Look at any basic article that says how many people in the United States have hepatitis C, and the source of the data most likely came from the National Health and Nutrition Examination Survey. What is NHANES?

Commonly referred to as the NHANES, this survey is sponsored by the National Center for Health Statistics (NCHS) under the umbrella of the U.S. Department of Health and Human Services’ Centers for Disease Control and Prevention (CDC).  The NCHS started collecting health data in 1959. The first NHANES was in 1971. Originally, there were three specific NHANES, but since 1999 data are collected continuously.

The purpose of the NHANES is to survey the health of the U.S. adult and child population. Among other things, the NHANES tracks diseases, health risks, and the relationship between diet and health.  Information is collected using questionnaires, lab tests and physical exams.

Participants are selected based on a formula intended to represent the entire country. Although the U.S. population is over 325 million, astonishingly, only 5,000 people participate in the NHANES. That is less than the population of Truth or Consequences, New Mexico. However, it is a fair sample, and if you are curious about how people are selected, click here.

Taking part in the NHANES is a big deal. Candidates are given ample time to consider if they want to take part in the survey.  After giving consent, the NHANES begins with an extensive questionnaire and in-home interview. The answers to questions about sexual behavior, drug use and other sensitive issues are recorded by participants, rather than the interviewer. A week or two after the interview, participants are given an extensive physical exam. A health team performs the exam in a well-equipped mobile unit. Laboratory and diagnostic tests are included.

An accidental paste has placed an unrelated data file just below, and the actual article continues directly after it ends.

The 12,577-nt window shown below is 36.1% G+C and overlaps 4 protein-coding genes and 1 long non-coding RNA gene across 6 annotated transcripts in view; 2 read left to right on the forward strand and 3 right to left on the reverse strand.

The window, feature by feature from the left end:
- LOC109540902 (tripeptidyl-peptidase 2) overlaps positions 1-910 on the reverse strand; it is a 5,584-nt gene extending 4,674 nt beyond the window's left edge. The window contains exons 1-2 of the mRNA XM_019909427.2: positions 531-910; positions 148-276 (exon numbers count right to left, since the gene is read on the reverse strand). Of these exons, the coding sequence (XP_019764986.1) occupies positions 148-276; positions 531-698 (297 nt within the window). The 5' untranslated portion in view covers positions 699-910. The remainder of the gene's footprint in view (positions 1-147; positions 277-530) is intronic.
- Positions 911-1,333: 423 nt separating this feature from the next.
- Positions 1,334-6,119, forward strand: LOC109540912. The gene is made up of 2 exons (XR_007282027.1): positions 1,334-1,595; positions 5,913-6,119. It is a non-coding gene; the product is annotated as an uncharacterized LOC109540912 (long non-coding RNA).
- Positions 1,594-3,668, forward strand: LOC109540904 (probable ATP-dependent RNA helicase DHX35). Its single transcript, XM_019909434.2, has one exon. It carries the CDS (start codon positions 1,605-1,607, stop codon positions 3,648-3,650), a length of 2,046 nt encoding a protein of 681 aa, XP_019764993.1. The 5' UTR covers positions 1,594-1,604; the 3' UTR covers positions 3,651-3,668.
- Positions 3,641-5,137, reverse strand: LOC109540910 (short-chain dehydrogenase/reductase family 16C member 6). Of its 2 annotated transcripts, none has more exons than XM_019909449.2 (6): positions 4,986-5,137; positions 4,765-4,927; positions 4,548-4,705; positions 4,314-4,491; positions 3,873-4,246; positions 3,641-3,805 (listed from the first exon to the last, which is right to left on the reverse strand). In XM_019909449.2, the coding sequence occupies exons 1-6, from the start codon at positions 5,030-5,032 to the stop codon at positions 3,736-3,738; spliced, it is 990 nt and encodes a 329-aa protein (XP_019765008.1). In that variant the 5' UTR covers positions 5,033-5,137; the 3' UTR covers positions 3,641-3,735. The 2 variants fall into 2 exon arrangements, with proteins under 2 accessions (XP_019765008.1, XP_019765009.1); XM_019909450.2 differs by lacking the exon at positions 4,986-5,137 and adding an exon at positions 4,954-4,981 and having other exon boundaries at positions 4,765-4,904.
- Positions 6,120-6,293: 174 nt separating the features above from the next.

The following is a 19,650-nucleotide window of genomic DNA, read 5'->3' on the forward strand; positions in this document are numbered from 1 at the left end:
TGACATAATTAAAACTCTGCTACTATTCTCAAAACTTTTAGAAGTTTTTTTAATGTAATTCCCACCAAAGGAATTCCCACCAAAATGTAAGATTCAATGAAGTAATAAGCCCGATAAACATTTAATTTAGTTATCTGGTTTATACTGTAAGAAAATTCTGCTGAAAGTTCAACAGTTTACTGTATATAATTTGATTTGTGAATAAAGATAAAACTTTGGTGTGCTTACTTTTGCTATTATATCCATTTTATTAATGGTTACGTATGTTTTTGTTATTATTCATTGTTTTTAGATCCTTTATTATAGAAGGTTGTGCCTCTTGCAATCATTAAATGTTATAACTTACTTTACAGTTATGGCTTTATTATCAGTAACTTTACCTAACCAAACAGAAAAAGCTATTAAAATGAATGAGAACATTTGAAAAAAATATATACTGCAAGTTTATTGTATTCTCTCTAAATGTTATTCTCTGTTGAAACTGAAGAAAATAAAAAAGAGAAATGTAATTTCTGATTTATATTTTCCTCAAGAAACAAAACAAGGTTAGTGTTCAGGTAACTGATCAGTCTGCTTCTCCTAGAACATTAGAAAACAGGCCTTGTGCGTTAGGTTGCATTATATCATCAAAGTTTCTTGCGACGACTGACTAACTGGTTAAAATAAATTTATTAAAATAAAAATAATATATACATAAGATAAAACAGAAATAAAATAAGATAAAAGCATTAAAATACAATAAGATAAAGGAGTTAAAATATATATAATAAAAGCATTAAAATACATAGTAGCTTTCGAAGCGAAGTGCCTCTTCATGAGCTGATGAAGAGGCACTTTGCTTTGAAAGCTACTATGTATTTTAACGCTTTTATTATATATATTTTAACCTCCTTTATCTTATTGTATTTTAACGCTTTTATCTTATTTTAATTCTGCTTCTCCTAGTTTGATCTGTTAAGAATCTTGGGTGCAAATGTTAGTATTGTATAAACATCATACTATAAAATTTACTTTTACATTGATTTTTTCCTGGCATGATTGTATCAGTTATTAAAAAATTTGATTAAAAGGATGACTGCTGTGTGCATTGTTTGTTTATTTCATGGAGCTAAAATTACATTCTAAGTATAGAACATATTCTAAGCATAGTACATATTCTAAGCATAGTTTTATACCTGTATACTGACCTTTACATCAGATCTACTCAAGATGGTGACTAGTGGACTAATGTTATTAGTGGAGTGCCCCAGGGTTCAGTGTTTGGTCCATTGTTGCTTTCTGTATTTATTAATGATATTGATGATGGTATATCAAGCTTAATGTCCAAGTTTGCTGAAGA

Virtually every aspect of health is examined. This includes hearing, vision, occupational risks, sleep habits, pesticide exposure, sexual behavior, diet, mental health, dental health, drug, tobacco and alcohol use. Bone density and cardio fitness are measured. The lab portion analyzes over 100 variables. These include the usual blood tests we are accustomed to, along with less common ones.  Examples of lab tests are vitamin levels, allergens, poisons, and markers for various diseases, including hepatitis A, B, and C.

Participants receive a report within 12 weeks of the exam. If something abnormal turns up, participants are notified immediately by mail. They are referred to their medical provider or local health department. Test results for sexually transmitted diseases and HIV are handled differently. To insure privacy and counseling, participants are given a toll-free phone number and password. If they do not call, a reminder letter is sent. And yes, I lied about no more acronyms, but I hope you’ll cut me some slack about using HIV.

If someone tests positive for hepatitis C-antibody, they will receive a letter, followed by a twenty minute telephone survey. Participants are asked if they had prior knowledge about their hep C status and if so, what they knew about it. Most of the questions are about the participant’s knowledge of HCV and its treatment.

One of the criticisms of the NHANES is that since it is a household survey, some of the populations with higher HCV rates are left out of the equation. NHANES does not count people who are in the military, homeless, incarcerated, hospitalized, or institutionalized. Many experts believe that the NHANES data significantly underestimates HCV prevalence.

The benefits resulting from NHANES outweigh the criticism. NHANES contributed to our awareness of the increasing obesity and osteoporosis trends. One of the reasons we have lead-free gas followed the NHANES discovery of lead in the blood. Recommendations about folate and other vitamins came from the survey. Although it may not be perfect, NHANES has grabbed our attention.

NHANES www.cdc.gov/nchs/nhanes.htm

National Center for Health Statistics www.cdc.gov/nchs